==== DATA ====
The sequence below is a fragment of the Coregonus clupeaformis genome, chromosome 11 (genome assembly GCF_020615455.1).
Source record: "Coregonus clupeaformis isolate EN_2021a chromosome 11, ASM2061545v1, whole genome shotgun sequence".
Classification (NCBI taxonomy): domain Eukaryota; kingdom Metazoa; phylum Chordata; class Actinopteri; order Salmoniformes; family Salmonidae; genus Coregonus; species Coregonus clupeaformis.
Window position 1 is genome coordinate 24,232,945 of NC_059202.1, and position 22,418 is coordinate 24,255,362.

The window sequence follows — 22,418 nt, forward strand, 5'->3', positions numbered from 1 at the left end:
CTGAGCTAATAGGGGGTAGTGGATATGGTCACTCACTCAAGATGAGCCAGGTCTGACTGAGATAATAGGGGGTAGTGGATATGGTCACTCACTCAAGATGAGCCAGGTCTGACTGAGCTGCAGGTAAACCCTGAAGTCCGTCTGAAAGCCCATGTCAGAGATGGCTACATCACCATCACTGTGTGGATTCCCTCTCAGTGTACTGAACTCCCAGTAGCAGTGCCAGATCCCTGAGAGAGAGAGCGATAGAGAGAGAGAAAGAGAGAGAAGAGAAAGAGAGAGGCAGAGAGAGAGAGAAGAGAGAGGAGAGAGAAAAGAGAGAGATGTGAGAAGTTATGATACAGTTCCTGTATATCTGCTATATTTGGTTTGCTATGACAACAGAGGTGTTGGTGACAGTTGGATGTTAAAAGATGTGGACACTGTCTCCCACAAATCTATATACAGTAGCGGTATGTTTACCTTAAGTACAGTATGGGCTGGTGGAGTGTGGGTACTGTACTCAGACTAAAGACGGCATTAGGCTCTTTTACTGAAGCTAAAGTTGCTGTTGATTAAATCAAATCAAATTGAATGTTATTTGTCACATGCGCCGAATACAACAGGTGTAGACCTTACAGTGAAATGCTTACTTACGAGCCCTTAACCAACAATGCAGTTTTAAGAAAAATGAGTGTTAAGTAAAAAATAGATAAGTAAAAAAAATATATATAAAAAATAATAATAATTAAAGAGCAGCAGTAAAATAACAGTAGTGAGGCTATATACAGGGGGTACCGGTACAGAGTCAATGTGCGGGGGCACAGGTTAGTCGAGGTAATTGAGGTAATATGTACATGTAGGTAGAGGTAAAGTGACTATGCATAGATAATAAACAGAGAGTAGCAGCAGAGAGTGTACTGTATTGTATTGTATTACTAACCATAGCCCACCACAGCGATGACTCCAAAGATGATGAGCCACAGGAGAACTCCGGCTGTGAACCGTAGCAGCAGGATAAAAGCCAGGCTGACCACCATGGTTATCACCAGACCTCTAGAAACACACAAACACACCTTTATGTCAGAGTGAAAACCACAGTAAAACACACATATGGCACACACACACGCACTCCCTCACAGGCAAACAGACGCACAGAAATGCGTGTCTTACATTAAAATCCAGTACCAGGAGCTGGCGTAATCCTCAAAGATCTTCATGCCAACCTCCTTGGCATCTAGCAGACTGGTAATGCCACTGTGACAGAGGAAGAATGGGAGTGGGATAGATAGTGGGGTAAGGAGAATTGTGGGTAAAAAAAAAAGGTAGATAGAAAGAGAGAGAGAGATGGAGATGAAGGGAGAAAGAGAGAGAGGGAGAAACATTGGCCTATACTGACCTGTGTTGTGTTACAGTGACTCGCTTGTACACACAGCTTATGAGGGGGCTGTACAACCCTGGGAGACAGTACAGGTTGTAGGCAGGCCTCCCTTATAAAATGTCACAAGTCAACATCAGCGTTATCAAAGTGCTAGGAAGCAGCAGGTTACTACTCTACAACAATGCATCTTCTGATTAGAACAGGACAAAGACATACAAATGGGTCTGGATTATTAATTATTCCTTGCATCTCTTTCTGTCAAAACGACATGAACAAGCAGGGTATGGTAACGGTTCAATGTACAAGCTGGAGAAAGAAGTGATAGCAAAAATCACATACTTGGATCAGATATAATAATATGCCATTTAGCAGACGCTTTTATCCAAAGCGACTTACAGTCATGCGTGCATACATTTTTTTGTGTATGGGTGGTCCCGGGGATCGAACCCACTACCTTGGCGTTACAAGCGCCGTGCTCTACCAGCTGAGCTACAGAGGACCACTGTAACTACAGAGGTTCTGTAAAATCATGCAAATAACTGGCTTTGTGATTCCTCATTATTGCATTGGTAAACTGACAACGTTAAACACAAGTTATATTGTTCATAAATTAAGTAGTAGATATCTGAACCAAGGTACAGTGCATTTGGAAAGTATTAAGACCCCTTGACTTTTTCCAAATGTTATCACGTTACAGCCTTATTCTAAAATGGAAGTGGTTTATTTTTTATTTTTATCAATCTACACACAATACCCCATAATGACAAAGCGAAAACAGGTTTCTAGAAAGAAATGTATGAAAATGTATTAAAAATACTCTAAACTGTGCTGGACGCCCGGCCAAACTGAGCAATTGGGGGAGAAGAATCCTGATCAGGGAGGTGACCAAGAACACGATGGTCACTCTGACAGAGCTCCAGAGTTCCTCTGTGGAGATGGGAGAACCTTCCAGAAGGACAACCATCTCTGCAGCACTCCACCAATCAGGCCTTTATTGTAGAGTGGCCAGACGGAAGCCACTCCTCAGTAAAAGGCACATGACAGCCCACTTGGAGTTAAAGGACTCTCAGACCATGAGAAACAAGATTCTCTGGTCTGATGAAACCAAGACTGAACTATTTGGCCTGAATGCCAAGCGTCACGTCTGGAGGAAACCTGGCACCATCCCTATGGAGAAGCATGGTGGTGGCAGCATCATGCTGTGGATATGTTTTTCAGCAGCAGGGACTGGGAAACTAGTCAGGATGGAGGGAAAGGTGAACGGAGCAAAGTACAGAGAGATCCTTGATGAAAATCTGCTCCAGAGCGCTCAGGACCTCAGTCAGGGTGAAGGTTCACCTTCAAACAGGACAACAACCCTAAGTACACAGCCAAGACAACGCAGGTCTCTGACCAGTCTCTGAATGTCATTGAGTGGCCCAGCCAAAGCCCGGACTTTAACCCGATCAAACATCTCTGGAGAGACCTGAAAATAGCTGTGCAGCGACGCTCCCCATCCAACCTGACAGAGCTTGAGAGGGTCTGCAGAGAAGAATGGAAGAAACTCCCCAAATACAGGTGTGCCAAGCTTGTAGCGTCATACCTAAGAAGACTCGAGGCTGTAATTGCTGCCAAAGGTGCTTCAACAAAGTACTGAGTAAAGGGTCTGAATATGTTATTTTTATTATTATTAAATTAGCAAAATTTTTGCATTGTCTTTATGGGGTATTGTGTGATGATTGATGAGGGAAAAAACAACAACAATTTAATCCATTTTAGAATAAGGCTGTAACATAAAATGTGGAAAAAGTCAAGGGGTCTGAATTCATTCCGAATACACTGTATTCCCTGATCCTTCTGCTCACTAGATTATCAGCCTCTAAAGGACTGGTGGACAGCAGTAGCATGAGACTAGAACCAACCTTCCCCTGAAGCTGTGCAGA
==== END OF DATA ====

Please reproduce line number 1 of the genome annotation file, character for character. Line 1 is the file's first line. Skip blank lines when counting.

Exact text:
The sequence below is a fragment of the Coregonus clupeaformis genome, chromosome 11 (genome assembly GCF_020615455.1).